nication modules of ChPU and DU is given below:ChPU waits for an acknowledgement after a single transmis-

    sion of a message. The packet is retransmitted up to maximumnumber of 5 transmissions if the timer expires or a negative ac-knowledgement comes after some acknowledgement time valueof 2 seconds. For the retransmission mechanism, ChPU has aretry count which represents the number of transmissions for aspecific packet send. In DU there is a state variable sR whichstores sequence number of the packet to be received. This isused to detect duplicate packet to avoid duplicate status andalarm messages. After receive variable lifetime of 2 secondstimer expires, associated with receive lifetime value ( ), sR isdestroyed or reset. ChPU has a variable sS to store the sequencenumber of packet to be transmitted or outstanding transmission.sS is used to relate a received acknowledgement to outstandingtransmission and allow DU to detect duplicate frames. The mo-ment transmit variable life time timer expires, sS is reset. Thefollowing algorithm has been developed:1) Whenever ChPU sends a new packet, value of count is setto 1.

    2) ChPU waits for acknowledgement for T1, after sendingpacket.

    3) If ChPU receives acknowledgement before 2 seconds,packet send is successful and sS is set to 0/1(complement).

    4) If and acknowledgement is not being received,ChPU transmits packet and set , elseChPU terminates send process unsuccessfully, where sSwill not change.

    5) If 2 seconds elapsed after last data send, sS is destroyed.6) At initial stage , is source place, in which atoken can enter at any time. and are sink placesin which token exits immediately.



    We extend and improve the existing approaches to proposea framework to estimate the design metrics for its suitability tofulfill the requirements as specified in AERB. We use it for thevarious systems of NPP. We choose stochastic process becauseof the many abstractions like internal architecture of the oper-ating system, hardware, etc on which the system performancedepends. Our framework contains six phases as shown in Fig. 2.Each phase is described as follows.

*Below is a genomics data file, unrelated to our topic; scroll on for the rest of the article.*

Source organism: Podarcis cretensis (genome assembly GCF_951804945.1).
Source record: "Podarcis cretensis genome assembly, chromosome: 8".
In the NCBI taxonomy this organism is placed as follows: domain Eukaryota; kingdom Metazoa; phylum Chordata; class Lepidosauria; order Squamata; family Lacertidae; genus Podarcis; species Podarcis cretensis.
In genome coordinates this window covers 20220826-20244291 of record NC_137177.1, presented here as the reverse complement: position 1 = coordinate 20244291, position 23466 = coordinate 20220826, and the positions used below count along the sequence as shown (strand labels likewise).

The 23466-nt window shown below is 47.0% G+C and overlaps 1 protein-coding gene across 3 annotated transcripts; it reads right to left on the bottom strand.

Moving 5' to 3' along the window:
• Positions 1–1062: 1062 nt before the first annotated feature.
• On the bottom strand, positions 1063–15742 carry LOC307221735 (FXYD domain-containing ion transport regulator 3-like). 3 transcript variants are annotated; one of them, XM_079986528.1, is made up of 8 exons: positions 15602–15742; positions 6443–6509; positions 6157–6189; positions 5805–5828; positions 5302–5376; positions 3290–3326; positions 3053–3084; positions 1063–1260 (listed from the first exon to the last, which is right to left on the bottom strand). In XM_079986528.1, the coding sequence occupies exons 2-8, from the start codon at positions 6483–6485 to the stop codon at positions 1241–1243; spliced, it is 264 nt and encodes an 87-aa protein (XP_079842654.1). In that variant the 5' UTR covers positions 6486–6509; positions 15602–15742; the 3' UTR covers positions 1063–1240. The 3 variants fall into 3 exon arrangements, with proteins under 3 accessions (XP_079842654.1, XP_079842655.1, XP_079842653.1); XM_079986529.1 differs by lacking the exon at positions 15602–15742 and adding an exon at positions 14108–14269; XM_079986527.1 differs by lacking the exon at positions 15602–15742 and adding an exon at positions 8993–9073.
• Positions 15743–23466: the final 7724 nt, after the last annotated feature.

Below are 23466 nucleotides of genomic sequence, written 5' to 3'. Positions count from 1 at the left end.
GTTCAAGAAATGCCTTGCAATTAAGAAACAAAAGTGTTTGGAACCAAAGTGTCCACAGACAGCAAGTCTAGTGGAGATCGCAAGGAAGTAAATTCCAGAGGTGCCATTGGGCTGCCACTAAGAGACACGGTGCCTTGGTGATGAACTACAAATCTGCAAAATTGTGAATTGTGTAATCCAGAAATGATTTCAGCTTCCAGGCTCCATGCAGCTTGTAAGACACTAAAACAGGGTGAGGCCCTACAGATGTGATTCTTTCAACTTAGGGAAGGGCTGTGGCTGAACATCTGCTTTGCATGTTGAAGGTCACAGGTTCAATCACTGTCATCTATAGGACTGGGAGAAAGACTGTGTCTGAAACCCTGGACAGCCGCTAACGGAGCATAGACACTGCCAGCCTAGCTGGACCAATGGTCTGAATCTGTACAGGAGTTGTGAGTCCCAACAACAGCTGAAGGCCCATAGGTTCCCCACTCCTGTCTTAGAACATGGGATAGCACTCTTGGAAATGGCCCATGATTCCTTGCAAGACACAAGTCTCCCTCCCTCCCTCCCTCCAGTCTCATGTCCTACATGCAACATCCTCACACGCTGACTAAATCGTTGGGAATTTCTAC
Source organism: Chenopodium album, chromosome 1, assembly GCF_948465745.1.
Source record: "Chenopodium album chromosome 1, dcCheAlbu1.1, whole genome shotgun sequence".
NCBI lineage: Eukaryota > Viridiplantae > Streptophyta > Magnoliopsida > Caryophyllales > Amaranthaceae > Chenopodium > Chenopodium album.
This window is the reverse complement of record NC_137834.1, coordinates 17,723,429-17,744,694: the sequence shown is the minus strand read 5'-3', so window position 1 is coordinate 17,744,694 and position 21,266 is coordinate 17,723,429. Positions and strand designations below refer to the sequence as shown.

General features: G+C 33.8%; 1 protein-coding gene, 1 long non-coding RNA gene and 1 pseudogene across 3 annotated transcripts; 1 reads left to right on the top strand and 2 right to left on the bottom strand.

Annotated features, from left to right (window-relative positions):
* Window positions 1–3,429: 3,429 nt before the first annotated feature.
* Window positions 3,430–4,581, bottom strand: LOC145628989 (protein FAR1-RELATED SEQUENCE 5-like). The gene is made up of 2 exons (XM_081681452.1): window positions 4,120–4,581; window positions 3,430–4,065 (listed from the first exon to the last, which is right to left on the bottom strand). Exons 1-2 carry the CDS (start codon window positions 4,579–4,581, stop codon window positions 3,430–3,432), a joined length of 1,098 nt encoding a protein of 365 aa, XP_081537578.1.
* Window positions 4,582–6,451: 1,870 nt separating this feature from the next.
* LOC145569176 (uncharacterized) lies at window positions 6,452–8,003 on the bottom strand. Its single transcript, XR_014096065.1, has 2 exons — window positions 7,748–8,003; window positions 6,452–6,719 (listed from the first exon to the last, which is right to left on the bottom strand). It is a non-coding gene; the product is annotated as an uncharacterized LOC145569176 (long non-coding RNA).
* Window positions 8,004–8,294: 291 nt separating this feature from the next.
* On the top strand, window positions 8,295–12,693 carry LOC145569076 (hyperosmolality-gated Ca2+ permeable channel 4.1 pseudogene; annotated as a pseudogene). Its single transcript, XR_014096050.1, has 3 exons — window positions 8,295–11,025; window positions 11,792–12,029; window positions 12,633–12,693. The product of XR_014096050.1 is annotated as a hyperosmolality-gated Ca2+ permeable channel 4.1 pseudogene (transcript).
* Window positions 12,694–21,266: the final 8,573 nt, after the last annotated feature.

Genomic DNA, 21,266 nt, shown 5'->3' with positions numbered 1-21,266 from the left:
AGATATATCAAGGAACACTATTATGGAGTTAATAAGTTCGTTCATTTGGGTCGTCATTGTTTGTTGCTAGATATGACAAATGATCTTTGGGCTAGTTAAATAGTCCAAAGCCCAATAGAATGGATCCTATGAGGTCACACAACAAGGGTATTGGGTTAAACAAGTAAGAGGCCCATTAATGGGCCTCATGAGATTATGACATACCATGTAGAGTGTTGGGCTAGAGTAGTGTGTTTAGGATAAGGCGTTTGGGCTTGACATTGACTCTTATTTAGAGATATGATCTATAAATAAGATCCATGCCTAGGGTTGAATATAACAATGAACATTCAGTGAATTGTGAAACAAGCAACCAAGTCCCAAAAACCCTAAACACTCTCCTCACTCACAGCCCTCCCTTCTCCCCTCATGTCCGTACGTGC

A. Phase 1: Petri net model creation

    Based on the communication protocol of ACL; we generatea Petri net model of EU and DU communication. The details ofplaces and transitions of EU are given in Table I. The methodsto create Petri net model can be found in many papers [21]. Thecreated Petri net model is shown in Fig. 3.


    Fig. 3. SPN of Embedded Unit.


    B. Phase 2: Model Parameter assignmentWe use a tool Time NET [22][23] for SPN creation. We keep

    a delay transitions as per the tolerant limit that is given in thespecification of the system, as given in Table II.

    , , , represent events that are supposedto occur within 1 millisecond, we set the value. As per the speci-fication of the system the waiting time of the acknowledgementmust not be more than 2 seconds, so we associate a delay of2 seconds for .The long-time behavior of this SPN can be studied by

    so-called stationary or steady-state evaluation, the method ofwhich has been described by many authors. Time NET givesthe throughput, as shown in Table III.

    C. Phase 3: Reachability Graph creationThe creation of reachability graph is explained in many pa-

    pers [21]. Table IV shows the marking of SPN of EU with theirtypes. The full reachability graph is shown in Fig. 4.


    For the sake of convenience, w...